To do the functional profiling—to make the mutation, to express it, to do the electrophysiology and biophysics—if everything goes right, it takes a full-time electrophysiologist, and a couple of cell biologists and molecular biologists producing cultures and constructs, three months, sometimes four or five months. I said, look, I would love to study these, but only if we make the diagnosis by the most strict criteria—and that is, we want biopsy confirmation. And so the team in Maastricht got 28 of the patients biopsy-confirmed. So we had 28 gold-standard patients with exquisitely detailed clinical characteristics. And of them, eight, which is 28 percent, turned out to have mutations of 1.7. So it’s been one of these stories that has been really highly informative.
Then we looked at the biophysics of these channels. The way most labs do it is they put the channel in a heterologous system—a Chinese hamster ovary cell, or a human embryonic kidney cell. And we do that, and we often can find at least a first-pass description of what the mutation does. But it turns out that if you take the same channel and you put it into a motor neuron or a Purkinje neuron from the cerebellum or a sensory neuron (DRG neuron), it has different functional properties, as a result of the different cell backgrounds. We have the unique capability to put the 1.7 channel back into DRG neurons—the neurons where it’s normally expressed—and we can silence all the other sodium channels and assess in isolation the properties of the 1.7 channel, or the mutated 1.7 channel, in its native cell background.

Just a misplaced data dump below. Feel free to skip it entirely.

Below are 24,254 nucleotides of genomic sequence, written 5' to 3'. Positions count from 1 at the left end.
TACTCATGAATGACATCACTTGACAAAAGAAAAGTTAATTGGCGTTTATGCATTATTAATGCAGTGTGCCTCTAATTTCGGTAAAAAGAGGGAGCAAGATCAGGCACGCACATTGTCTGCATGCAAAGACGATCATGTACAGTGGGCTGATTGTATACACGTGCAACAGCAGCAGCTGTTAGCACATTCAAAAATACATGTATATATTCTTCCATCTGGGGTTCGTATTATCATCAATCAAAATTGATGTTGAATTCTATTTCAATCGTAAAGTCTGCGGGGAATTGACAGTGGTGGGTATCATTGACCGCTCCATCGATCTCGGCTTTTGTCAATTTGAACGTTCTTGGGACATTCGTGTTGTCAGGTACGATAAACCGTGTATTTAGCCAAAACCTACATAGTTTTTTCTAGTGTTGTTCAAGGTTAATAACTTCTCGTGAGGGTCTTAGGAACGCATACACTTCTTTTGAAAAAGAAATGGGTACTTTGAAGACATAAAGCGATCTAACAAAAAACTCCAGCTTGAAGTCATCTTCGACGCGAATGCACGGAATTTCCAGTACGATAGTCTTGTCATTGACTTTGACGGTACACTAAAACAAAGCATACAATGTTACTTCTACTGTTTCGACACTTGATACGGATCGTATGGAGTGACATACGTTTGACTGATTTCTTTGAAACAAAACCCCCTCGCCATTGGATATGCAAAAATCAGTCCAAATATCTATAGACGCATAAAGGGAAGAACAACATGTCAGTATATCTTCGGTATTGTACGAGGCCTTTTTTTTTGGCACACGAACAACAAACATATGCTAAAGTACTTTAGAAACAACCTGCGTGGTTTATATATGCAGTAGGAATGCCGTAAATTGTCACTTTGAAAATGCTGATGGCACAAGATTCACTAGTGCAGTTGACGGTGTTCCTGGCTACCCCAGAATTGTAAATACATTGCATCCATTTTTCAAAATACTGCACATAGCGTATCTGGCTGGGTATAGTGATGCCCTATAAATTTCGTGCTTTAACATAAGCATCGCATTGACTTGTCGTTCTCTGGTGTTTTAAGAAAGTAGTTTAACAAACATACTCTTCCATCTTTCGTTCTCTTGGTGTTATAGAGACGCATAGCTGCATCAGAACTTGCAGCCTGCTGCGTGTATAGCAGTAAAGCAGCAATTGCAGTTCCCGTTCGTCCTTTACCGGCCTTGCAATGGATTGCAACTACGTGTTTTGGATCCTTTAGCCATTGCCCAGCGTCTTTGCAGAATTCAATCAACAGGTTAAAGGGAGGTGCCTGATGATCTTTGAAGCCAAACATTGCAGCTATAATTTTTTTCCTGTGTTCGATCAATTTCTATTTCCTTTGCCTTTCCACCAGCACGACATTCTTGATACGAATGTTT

Every one of the eight mutations caused biophysical changes, and they all were gain-of-function changes, but they all were different. In terms of channel biophysics, we’re seeing three phenotypes, all of which are new, and any one of them is quite different from the changes that are characteristic of EM mutations or PEPD mutations.
As expected, all of them made DRG neurons grossly hyperexcitable. They decreased the threshold to produce a single action potential—it’s easier for the cells to fire. And they increase the frequency at which they fire when you stimulate them—so with a small stimulus that might cause a DRG neuron with wild-type channels to go dot…dot, if you put in the mutant channels, you get dotdotdotdotdot—higher frequency firing. And the mutant channels caused these neurons to become spontaneously active.
We believe that the spontaneous activity is a mechanism that produces spontaneous baseline pain. We believe that the increased frequency of firing and the lower threshold produce hyperpathia and allodynia.